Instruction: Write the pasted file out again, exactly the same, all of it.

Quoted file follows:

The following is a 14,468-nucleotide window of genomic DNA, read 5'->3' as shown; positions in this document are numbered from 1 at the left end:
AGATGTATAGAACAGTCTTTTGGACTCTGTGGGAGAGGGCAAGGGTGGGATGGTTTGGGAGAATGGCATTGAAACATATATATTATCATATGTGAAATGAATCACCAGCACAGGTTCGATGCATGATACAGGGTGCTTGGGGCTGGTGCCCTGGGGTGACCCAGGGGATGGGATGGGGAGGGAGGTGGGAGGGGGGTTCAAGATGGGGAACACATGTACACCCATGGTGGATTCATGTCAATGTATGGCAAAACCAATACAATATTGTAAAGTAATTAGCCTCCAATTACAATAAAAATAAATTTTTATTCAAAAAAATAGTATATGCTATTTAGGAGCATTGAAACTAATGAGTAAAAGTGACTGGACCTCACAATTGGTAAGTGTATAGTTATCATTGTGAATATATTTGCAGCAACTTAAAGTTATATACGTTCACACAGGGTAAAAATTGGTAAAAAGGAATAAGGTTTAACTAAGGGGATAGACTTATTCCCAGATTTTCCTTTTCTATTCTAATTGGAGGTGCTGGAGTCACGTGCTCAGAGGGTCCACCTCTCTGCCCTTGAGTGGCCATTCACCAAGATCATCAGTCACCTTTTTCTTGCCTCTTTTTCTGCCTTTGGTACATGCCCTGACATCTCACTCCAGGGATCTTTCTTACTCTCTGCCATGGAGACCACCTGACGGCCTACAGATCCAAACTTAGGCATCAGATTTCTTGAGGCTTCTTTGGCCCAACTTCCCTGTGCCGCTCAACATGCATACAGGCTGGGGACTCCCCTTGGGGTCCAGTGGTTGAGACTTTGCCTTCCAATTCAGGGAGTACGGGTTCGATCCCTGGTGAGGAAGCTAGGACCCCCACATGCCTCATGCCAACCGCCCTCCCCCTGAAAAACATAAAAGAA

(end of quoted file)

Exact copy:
The following is a 14,468-nucleotide window of genomic DNA, read 5'->3' as shown; positions in this document are numbered from 1 at the left end:
AGATGTATAGAACAGTCTTTTGGACTCTGTGGGAGAGGGCAAGGGTGGGATGGTTTGGGAGAATGGCATTGAAACATATATATTATCATATGTGAAATGAATCACCAGCACAGGTTCGATGCATGATACAGGGTGCTTGGGGCTGGTGCCCTGGGGTGACCCAGGGGATGGGATGGGGAGGGAGGTGGGAGGGGGGTTCAAGATGGGGAACACATGTACACCCATGGTGGATTCATGTCAATGTATGGCAAAACCAATACAATATTGTAAAGTAATTAGCCTCCAATTACAATAAAAATAAATTTTTATTCAAAAAAATAGTATATGCTATTTAGGAGCATTGAAACTAATGAGTAAAAGTGACTGGACCTCACAATTGGTAAGTGTATAGTTATCATTGTGAATATATTTGCAGCAACTTAAAGTTATATACGTTCACACAGGGTAAAAATTGGTAAAAAGGAATAAGGTTTAACTAAGGGGATAGACTTATTCCCAGATTTTCCTTTTCTATTCTAATTGGAGGTGCTGGAGTCACGTGCTCAGAGGGTCCACCTCTCTGCCCTTGAGTGGCCATTCACCAAGATCATCAGTCACCTTTTTCTTGCCTCTTTTTCTGCCTTTGGTACATGCCCTGACATCTCACTCCAGGGATCTTTCTTACTCTCTGCCATGGAGACCACCTGACGGCCTACAGATCCAAACTTAGGCATCAGATTTCTTGAGGCTTCTTTGGCCCAACTTCCCTGTGCCGCTCAACATGCATACAGGCTGGGGACTCCCCTTGGGGTCCAGTGGTTGAGACTTTGCCTTCCAATTCAGGGAGTACGGGTTCGATCCCTGGTGAGGAAGCTAGGACCCCCACATGCCTCATGCCAACCGCCCTCCCCCTGAAAAACATAAAAGAA